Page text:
Art for the heart
Published 10:18 am Wednesday, March 8, 2023
Cardiac health is a field that all could benefit from knowing more about.
With February being American Heart Month, Clark Regional Medical Center and George Rogers Clark High School collaborated to raise awareness.
An art show featuring over 20 artists from George Rogers Clark High School took place, with paintings on display at the Clark Regional Medical Center cafeteria on Thursday evening.
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“We asked the high school to participate and gave some loose instruction to people to do heart-inspired artwork,” said Savannah Sullivan, the director of marketing and communications for Lifepoint Health Central Kentucky. “We supplied canvases, and students painted for us.”
The Community HeART Show, as it was officially known, happened from 5 p.m. to 6 p.m. with treats – including lemon-flavored almonds, broccoli, crackers, and chips – present.
Participants included students Lauren Woodring, Emmie Rose, Zander Miller, Rileigh Reed, Savannah Angel, Olivia Adams, Isaiah Epperson, Julia Hymel, Sai Schnelle, Skylar Jude, Phillip Greer, Cara Riddle, Elliott Bowsher, Cloey Spencer, Aiden Shockey, Hannah Napier, Libby Taylor, Ella Vanhooser, Zarey Hooton, Jaylee Patrick, Aanyah Bentancur, and Jacklynn Dailey, and Ke’onna Smith.
George Rogers Clark High School art teachers Jennifer Speaks, Ashley Brinker, and Brittney Fuller guided them in their quest to create the artwork in just over two weeks.
“These are students that have a passion for art. I’ve never done a show that is in partnership with a medical community, and I think this is amazing,” said Speaks. “I want to do more. I think this is just beautiful work. It’s meaningful for the students.”
Shari Reynolds, the senior director of outpatient services at Clark Regional Medical Center, spoke of cardiovascular disease’s impact.
“It’s important to us that we don’t stop educating our community,” Reynolds said. “Heart disease is the leading cause of death in America, and it claims almost 700,000 lives a year.”
Many of the artworks present reflected making awareness of this issue a priority.
Aiden Shockley, a junior who has seen heart issues closely impact his family, created artwork with the words, ‘Watch your heart or you might just fall apart’ and had a bright, smiling face in a cloud on one half of the page contrasting with a dark, frowning heart on the other half.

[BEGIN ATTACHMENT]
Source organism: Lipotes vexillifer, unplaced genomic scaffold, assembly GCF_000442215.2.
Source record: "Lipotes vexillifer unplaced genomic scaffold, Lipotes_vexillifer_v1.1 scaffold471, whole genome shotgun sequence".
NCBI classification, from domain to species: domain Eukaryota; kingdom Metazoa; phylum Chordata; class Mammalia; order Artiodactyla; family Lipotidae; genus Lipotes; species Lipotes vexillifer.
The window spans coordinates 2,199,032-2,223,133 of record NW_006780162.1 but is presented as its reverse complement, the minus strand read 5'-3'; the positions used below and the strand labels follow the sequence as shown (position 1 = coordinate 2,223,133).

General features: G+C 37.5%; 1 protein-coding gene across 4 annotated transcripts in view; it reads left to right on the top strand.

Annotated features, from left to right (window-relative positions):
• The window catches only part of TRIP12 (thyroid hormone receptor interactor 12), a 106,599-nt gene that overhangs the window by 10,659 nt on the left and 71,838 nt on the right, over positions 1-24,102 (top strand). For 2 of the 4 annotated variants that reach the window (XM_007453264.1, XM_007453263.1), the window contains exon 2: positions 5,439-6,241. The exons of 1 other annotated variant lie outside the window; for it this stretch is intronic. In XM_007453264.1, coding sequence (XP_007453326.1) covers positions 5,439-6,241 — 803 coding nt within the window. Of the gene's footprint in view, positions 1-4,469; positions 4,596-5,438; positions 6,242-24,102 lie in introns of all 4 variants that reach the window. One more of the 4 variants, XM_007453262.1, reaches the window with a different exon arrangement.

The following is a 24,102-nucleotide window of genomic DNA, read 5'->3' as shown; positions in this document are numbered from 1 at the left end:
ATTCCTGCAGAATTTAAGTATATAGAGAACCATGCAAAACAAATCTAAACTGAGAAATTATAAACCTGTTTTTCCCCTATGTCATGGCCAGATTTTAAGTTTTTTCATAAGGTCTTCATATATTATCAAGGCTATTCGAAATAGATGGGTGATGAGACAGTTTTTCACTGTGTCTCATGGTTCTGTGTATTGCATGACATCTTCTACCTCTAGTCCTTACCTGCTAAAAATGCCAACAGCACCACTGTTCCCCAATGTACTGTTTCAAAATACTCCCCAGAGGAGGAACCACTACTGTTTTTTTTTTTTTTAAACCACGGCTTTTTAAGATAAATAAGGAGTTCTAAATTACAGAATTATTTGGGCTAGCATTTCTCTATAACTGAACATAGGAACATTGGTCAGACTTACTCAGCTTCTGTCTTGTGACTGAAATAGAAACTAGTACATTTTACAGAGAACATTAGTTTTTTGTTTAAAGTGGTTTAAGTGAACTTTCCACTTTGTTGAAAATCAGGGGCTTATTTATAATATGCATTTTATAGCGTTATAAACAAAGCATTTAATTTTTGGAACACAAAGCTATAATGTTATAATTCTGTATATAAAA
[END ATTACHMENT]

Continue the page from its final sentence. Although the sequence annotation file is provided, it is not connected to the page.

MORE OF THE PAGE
“I was trying to show that if you take care of your heart, it’s flying and happy. If you don’t take care of your heart, it’s [going] to break down and not work properly,” Shockley said.
Sophomore Rileigh Reed, whose painting also included an original poem, showed that students were dedicated.
“I started it on a Sunday, and I worked on it for six hours from four to ten o’clock,” Reed said. “I really wanted to encapsulate how much the heart means to people, and I really focused in on the poem because I knew it could bring people comfort.”
For the contest portion, students were evaluated on different categories – creativity, using elements and principles, craftsmanship and skill development, understanding achievement and completion, and participation, focus, and effort.
Jason Johnson, a radiology manager at Clark Regional Medical Center, served as one of the four judges.
“It’s just unbelievable how the students have done on this project,” Johnson said. “It’s truly going to be extremely hard to pick a winner here because they’ve done an amazing job.”
With a painting that showed flowers of different colors blooming from a heart, junior Ke’onna Smith officially won the contest.
As a result, she received a $500 cash scholarship.
“I’m very grateful to win this and [have] an opportunity to show off my creativity and my skills,” Smith said. “Heart failure has really impacted my family…I’d like to thank my mom and my friends for encouraging me. Thank you for all the compliments from everyone.”
However, each of the students participating was deserving of recognition.
“We have such a super talented, amazing group of students this year,” Speaks added. “They did this with not a lot of turnaround time. I know a lot of professional artists that would have struggled to get that type of work in, and I’m just so proud of them.”